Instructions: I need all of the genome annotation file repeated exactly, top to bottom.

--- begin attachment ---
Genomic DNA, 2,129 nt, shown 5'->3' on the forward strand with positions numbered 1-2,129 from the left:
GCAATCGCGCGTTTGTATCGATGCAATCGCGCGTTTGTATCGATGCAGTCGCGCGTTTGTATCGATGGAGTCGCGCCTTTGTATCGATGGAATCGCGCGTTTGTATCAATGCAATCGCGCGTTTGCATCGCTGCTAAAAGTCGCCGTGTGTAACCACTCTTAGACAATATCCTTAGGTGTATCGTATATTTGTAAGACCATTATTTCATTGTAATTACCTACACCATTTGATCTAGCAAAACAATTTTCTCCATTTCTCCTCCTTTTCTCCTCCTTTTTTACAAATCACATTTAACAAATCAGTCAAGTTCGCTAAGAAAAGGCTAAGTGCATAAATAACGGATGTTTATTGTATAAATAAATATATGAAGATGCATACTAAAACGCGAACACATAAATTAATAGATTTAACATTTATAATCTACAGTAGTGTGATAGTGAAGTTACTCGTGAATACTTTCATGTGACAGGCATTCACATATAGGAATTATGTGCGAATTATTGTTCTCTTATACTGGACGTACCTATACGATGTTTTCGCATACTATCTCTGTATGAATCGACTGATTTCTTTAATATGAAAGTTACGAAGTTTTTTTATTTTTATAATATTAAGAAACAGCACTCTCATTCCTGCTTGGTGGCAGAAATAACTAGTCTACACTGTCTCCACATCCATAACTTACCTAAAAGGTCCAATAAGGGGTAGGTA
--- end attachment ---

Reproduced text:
Genomic DNA, 2,129 nt, shown 5'->3' on the forward strand with positions numbered 1-2,129 from the left:
GCAATCGCGCGTTTGTATCGATGCAATCGCGCGTTTGTATCGATGCAGTCGCGCGTTTGTATCGATGGAGTCGCGCCTTTGTATCGATGGAATCGCGCGTTTGTATCAATGCAATCGCGCGTTTGCATCGCTGCTAAAAGTCGCCGTGTGTAACCACTCTTAGACAATATCCTTAGGTGTATCGTATATTTGTAAGACCATTATTTCATTGTAATTACCTACACCATTTGATCTAGCAAAACAATTTTCTCCATTTCTCCTCCTTTTCTCCTCCTTTTTTACAAATCACATTTAACAAATCAGTCAAGTTCGCTAAGAAAAGGCTAAGTGCATAAATAACGGATGTTTATTGTATAAATAAATATATGAAGATGCATACTAAAACGCGAACACATAAATTAATAGATTTAACATTTATAATCTACAGTAGTGTGATAGTGAAGTTACTCGTGAATACTTTCATGTGACAGGCATTCACATATAGGAATTATGTGCGAATTATTGTTCTCTTATACTGGACGTACCTATACGATGTTTTCGCATACTATCTCTGTATGAATCGACTGATTTCTTTAATATGAAAGTTACGAAGTTTTTTTATTTTTATAATATTAAGAAACAGCACTCTCATTCCTGCTTGGTGGCAGAAATAACTAGTCTACACTGTCTCCACATCCATAACTTACCTAAAAGGTCCAATAAGGGGTAGGTA